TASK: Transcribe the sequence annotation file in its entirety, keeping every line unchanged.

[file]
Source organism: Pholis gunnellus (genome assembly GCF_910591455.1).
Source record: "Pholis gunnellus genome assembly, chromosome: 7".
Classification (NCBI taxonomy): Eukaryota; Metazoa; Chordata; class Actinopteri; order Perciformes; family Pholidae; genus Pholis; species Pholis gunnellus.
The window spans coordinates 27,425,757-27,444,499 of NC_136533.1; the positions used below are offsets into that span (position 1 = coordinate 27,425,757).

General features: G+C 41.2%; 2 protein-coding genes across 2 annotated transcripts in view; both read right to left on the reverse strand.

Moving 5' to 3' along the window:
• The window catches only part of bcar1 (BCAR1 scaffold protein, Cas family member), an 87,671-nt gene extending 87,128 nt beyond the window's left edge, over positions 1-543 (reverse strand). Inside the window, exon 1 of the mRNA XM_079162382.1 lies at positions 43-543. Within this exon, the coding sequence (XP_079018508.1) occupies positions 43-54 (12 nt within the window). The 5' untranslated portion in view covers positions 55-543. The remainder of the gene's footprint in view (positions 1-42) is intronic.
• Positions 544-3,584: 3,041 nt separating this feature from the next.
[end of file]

Source organism: Pholis gunnellus (genome assembly GCF_910591455.1).
Source record: "Pholis gunnellus genome assembly, chromosome: 7".
Classification (NCBI taxonomy): Eukaryota; Metazoa; Chordata; class Actinopteri; order Perciformes; family Pholidae; genus Pholis; species Pholis gunnellus.
The window spans coordinates 27,425,757-27,444,499 of NC_136533.1; the positions used below are offsets into that span (position 1 = coordinate 27,425,757).

General features: G+C 41.2%; 2 protein-coding genes across 2 annotated transcripts in view; both read right to left on the reverse strand.

Moving 5' to 3' along the window:
• The window catches only part of bcar1 (BCAR1 scaffold protein, Cas family member), an 87,671-nt gene extending 87,128 nt beyond the window's left edge, over positions 1-543 (reverse strand). Inside the window, exon 1 of the mRNA XM_079162382.1 lies at positions 43-543. Within this exon, the coding sequence (XP_079018508.1) occupies positions 43-54 (12 nt within the window). The 5' untranslated portion in view covers positions 55-543. The remainder of the gene's footprint in view (positions 1-42) is intronic.
• Positions 544-3,584: 3,041 nt separating this feature from the next.